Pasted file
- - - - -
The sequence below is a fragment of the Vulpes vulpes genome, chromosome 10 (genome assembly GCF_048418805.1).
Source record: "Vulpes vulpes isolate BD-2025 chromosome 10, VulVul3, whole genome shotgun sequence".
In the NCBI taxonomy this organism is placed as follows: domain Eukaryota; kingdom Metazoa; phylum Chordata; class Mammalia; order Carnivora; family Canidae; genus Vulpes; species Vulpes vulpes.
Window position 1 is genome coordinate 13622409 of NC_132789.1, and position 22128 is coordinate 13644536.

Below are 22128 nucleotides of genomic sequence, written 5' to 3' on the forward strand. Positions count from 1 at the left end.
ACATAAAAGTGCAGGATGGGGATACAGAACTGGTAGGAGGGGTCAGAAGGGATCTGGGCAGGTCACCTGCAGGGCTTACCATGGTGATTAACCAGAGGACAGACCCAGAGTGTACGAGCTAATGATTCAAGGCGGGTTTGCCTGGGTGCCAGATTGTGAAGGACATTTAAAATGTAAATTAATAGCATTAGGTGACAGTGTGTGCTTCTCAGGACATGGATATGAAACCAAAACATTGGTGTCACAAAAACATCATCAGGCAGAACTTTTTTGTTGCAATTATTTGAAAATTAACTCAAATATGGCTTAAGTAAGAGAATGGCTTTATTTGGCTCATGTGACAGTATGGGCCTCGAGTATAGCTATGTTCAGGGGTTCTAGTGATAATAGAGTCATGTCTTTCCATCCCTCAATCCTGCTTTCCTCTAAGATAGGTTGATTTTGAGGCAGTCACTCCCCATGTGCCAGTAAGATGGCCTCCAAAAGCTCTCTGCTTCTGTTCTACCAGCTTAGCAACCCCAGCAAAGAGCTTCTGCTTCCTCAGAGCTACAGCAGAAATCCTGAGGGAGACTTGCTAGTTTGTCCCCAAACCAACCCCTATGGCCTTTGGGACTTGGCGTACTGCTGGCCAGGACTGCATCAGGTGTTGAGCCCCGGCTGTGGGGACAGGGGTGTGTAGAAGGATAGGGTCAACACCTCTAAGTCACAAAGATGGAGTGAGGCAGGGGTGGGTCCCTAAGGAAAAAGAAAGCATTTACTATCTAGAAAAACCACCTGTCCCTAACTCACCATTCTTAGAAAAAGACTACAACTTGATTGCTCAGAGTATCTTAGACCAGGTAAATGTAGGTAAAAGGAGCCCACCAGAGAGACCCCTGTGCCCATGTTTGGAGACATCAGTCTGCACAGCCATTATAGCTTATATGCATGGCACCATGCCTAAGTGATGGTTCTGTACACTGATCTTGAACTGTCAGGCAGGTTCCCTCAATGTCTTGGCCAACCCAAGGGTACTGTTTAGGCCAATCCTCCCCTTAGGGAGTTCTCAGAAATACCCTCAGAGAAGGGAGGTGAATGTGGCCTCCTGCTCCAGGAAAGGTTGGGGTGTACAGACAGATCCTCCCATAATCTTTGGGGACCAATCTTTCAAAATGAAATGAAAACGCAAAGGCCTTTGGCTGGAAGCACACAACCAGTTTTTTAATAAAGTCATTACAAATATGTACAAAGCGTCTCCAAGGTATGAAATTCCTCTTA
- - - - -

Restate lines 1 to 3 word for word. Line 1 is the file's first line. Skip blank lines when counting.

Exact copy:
The sequence below is a fragment of the Vulpes vulpes genome, chromosome 10 (genome assembly GCF_048418805.1).
Source record: "Vulpes vulpes isolate BD-2025 chromosome 10, VulVul3, whole genome shotgun sequence".
In the NCBI taxonomy this organism is placed as follows: domain Eukaryota; kingdom Metazoa; phylum Chordata; class Mammalia; order Carnivora; family Canidae; genus Vulpes; species Vulpes vulpes.